This ‘artwork’ was installed from December 2017 to February 2018. The following article is from that time, but is still very relevant today.
A monstrous piece of artwork highlighting the plight of ‘refugees’ around the world is currently being exhibited in the Nave of Canterbury Cathedral.
During a family Easter break in Whitstable, Kent, I, my daughter and two grandchildren took the opportunity of a trip to nearby Canterbury, looking forward to re-visiting the Cathedral, which I had last seen twenty-five years previously.
We went on the Wednesday following the Easter weekend or more precisely ‘holyday,’ as this period is the most important in the Christian calendar, something that is mostly forgotten as the media pushes bunnies and chocolate eggs.
Going into the cathedral, I was expecting that sense of awe one gets on entering any of our great cathedrals, the towering pillars, stained-glass windows, the vast space and the sense of centuries of history.
Also, remembering our ancestors who built such a magnificent structure using just basic tools.
Instead, we were presented with the spectacle of, what appeared to be, a huge cluster of suspended items of clothing, like a giant rotary clothes-line, completely filling the nave and totally dominating the view of the interior, which I guess was the intention.
I knew almost instinctively, from prolonged exposure to such diversity propaganda, that it almost definitely would be something to do with ‘refugees fleeing for their lives,’ and surprise, surprise—it was.
This description is taken from the Canterbury Cathedral website:-
‘An evocative artwork highlighting the plight of refugees around the world is to be hung in the Nave of Canterbury Cathedral.
Suspended (by the British artist Arabella Dorman) is made up of hundreds of items of refugee clothing, found mainly on the beaches of the Greek island of Lesbos and kindly donated by the Starfish Foundation and the Dirty Girls of Lesvos charities (both refugee charities based in Lesbos).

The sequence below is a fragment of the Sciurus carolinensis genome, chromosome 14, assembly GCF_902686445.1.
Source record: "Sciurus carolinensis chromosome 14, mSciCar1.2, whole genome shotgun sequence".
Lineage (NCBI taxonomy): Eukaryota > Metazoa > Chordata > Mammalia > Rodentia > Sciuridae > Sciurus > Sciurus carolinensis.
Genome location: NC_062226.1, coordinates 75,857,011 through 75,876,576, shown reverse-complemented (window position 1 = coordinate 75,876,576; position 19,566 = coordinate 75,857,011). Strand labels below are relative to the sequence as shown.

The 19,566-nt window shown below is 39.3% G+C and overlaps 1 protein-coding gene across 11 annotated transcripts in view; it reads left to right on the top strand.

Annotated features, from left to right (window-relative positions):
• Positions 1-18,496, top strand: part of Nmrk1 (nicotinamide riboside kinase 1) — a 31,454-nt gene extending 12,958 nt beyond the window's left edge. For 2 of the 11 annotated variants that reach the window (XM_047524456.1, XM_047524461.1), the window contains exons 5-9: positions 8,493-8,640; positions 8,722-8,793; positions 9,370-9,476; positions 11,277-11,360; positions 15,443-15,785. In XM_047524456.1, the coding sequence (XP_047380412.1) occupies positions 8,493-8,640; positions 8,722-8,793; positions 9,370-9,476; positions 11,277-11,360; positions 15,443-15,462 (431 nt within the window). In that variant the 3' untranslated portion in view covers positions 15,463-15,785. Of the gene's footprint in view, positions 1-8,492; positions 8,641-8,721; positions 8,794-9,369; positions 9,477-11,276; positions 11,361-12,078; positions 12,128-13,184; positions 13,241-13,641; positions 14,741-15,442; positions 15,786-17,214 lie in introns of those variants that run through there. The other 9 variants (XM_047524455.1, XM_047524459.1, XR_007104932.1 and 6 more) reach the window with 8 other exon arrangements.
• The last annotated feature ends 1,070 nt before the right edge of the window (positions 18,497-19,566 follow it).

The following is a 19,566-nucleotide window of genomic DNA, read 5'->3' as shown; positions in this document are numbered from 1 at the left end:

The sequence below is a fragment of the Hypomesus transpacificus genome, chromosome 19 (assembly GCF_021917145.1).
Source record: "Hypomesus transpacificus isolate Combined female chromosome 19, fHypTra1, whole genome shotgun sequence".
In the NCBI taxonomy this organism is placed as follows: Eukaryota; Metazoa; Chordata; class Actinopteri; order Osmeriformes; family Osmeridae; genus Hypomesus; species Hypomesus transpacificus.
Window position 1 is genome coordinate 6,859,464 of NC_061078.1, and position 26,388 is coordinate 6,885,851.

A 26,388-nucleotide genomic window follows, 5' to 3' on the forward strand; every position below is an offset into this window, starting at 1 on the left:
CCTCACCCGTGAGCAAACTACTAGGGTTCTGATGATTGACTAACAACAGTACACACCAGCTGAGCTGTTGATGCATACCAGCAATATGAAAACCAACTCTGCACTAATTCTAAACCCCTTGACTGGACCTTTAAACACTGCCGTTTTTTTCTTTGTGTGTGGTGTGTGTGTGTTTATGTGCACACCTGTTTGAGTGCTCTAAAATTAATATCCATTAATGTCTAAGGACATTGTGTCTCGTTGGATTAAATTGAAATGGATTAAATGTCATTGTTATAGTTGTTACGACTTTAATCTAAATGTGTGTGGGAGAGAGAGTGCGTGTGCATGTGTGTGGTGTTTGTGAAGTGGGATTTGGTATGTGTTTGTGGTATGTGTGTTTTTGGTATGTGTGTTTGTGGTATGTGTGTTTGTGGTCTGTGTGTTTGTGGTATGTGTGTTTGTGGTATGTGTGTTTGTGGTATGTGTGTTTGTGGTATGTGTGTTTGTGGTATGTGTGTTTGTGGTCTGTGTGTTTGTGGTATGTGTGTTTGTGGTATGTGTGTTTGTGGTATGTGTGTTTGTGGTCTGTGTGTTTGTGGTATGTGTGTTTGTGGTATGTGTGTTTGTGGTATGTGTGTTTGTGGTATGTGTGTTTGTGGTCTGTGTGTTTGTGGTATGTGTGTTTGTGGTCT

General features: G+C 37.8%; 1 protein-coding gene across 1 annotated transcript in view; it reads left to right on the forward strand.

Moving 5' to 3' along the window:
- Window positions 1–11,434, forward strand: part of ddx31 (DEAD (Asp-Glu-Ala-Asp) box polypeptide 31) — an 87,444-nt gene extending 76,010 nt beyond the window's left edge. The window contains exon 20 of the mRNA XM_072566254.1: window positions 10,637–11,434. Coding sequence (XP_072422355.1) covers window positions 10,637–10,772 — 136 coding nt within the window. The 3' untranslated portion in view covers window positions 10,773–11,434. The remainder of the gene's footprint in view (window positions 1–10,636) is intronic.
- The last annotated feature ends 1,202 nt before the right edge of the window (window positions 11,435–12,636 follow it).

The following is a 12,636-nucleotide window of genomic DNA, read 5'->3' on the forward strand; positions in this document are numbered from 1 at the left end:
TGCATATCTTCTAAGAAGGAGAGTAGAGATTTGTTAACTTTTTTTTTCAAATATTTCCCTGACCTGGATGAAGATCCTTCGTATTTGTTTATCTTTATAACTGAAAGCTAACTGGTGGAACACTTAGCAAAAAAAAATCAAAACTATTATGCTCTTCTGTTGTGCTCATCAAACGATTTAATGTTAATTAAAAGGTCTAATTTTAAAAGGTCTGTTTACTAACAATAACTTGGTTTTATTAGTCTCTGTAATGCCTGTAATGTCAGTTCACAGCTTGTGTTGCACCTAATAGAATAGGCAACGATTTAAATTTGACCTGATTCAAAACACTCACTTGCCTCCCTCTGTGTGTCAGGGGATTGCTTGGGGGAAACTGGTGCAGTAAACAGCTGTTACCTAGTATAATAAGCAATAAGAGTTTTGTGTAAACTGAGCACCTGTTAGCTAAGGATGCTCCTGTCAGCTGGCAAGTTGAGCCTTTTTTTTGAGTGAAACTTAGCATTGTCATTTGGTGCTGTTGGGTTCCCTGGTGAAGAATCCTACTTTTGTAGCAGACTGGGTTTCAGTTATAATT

The clothing appears to hover approximately three metres above the ground, and the installation is lit from the centre so that the clothes are seen clearly and then lost in shadow.
As the installation brightens, it represents the light of hope by which a refugee is carried forwards.
As it dims, it seeks to remind the viewer that refugees may be left unseen and in darkness if their situation is forgotten.
Included amongst the clothes hung in Canterbury are those left behind in the makeshift camps set up in Calais.
What Arabella Dorman seems to forget is that the overwhelming majority of ‘refugees’ are economic migrants.
Ms Dorman said:
“My interest lies in the men, women, and children behind the headlines, the individual stories behind the politics. I attempt to illuminate and to reveal the human face of conflict, and to find light in the darkest corners of existence.”
Well, Ms Dorman, our interest lay in experiencing our magnificent Canterbury Cathedral without being bombarded with left-wing, hand-wringing propaganda.
With this eyesore dominating the central part of the Cathedral, this was just not possible.
In its effort to appease the ‘diversity’ beast, the Church of England seems keen that their churches be seen as ‘community spaces’ rather than places of worship, and to facilitate this have mostly removed the original pews, to be replaced by stackable chairs making our great churches look more like school assemblies.
Furthermore, every church will have at least one shrine worshipping the new God of Diversity.
On The Church of England’s website, people are invited to “become a tourist on your own doorstep by going to church,” portraying ‘church’ almost entirely concerning heritage and art, with no mention of anything spiritual.
And this was definitely the message I got during my visit – that I was wandering around another Visitor Centre, not following in the footsteps of centuries of Christian pilgrims.
Even Gay Pride marches are openly welcomed and ‘blessed’ by significant church leaders.
We have the spectacle of the female Dean of Salisbury Cathedral, enthusiastically bestowing God’s blessing on Salisbury Pride march while standing beside a man skimpily dressed in women’s clothing.
There was even Church of England representation at Brighton’s LGBT celebration event.
This kind of craven capitulation in the name of ‘inclusion’ may raise a smile, but it seriously diminishes the Church’s standing, while simultaneously offending its more conservative members.
As my ticket allows me multiple visits for one year, I am hoping to go back with my grandson, once the ‘Suspended’ eyesore has been removed, and hopefully not replaced by another offensive spectacle, so that he might experience the mother church of Anglicanism in all its unadorned, propaganda-free glory.
How can the Church of England expect to be relevant to anybody, let alone Christians, when it is not sure of its own identity?